When you edit a template, WebStorm provides you with smart code completion that recognizes components, directives and even input and output properties:
You can take things further by installing the Angular Language Service. This is a service, designed by the Angular Team, to provide IDEs with error checking and type completion within Angular templates.
WebStorm integrates with Angular Language Service to better understand your code. To enable Angular Language Service, first make sure it’s installed:
npm install @angular/language-service --save-dev
If you use Angular CLI to generate an Angular application, Angular Language Service is automatically installed.
Next, go to Preferences > Languages & Frameworks > TypeScript, make sure Use TypeScript Service is checked and click Configure…:
The Service Options modal will pop up. Enable Use Angular service and apply the changes:
With Angular Language Service enabled, WebStorm is able to improve code completion in template expressions:
… and report template errors more precisely right inside your editor:
Catching errors without having to compile your project saves you incredible amounts of time.
WebStorm and Angular Tip 4: Auto-format Your Code
Don’t worry about formatting your code manually. WebStorm has you covered.
Whether your’re in a template, a script, a stylesheet or even a JSON file, just hit cmd + option + B and WebStorm will automatically format all code for you:
If your project has a
tslint.json file, just open it up and WebStorm will ask you whether you want to apply the code style from TSLint to your project:
If you’re not happy with the style of the auto-formatted code, you can fine tune the format settings for every supported language separately in Webstorm > Preferences > Editor > Code Style:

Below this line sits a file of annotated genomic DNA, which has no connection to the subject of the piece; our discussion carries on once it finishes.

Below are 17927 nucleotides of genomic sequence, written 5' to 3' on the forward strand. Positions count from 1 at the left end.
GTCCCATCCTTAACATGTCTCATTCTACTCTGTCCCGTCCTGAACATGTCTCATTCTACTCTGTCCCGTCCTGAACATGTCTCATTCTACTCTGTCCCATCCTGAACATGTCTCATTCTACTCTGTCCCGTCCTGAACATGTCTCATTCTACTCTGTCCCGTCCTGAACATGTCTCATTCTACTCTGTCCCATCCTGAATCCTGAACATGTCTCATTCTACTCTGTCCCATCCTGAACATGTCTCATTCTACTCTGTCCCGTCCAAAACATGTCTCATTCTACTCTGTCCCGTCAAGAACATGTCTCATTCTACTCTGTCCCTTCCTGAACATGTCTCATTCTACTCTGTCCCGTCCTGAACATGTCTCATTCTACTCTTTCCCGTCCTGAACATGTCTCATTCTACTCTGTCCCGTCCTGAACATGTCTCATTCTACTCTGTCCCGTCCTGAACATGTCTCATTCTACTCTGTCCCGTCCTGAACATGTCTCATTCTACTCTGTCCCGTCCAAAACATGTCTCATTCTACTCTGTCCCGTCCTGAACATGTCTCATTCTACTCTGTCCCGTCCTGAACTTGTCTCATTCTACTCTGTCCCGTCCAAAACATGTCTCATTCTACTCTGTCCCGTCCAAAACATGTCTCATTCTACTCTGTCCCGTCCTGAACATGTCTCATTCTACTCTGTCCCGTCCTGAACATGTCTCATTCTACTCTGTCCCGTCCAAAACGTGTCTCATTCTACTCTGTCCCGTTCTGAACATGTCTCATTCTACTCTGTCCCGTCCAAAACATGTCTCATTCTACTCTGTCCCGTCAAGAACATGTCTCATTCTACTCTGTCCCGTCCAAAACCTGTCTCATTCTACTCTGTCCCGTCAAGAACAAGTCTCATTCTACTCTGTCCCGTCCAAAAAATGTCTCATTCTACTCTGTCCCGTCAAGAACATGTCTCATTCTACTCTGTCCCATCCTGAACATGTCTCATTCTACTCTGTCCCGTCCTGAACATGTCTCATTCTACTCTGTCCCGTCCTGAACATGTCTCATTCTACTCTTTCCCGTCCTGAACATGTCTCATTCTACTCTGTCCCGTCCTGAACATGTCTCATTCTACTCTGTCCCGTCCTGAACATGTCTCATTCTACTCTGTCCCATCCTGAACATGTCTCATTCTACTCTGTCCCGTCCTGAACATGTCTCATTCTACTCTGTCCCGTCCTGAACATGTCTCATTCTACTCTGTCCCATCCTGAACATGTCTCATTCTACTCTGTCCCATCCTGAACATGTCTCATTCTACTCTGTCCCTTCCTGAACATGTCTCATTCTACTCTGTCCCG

WebStorm’s code formatting feature ensures that your code is formatted properly according to your project settings, so that your code linting checks pass successfully and you can focus on writing code.
WebStorm and Angular Tip 5: Optimize Your Imports
When working on an Angular script, you may find that certain imports are no longer used.
If you don’t remove the unused imports, your bundle size may grow larger than needed. However, removing unused imports can be a real chore. Not with WebStorm!
Hit ctrl + alt O to optimize your imports instantly. Alternatively, you can hit cmd + shift + A to open up the Find actions panel, type
optim to find the Optimize imports action and hit the enter key to run the action.
When optimizing imports, WebStorm will do the following for you:
- merge imports from the same module in the same
- remove unused imports
- reformat import statements so they fit within your desired line length.
In the following example, Optimize imports is run twice. The first time, it merges all imports from
@angular/core into one import statement.
AfterViewInit interfaces are removed from the code and ctrl + alt + O is pressed again.
This time, Optimize imports automatically removes the unused interfaces from the import statement, because they’re no longer used in the code:
Don’t ever worry about your import statements again. WebStorm is smart enough to handle them for you!
Using WebStorm and Angular Together: Summary
Let’s recap Jurgen’s personal tips for working with WebStorm and Angular to increase Angular development productivity:
- Use Angular CLI from within WebStorm to quickly generate new Angular projects and features
- Navigate like a pro to instantly jump to code definitions and easily locate code or files you are looking for
- Take advantage of Angular Language Service to get even better code completion and error checking without compiling your Angular project
- Auto-format your code to let WebStorm format all your code according to your project settings
- Optimize your imports to ensure all unused imports are removed and your generated bundle size remains optimal.
In the next part, Todd Motto shares his favorite tips for working with WebStorm and Angular too. Be sure to check it out!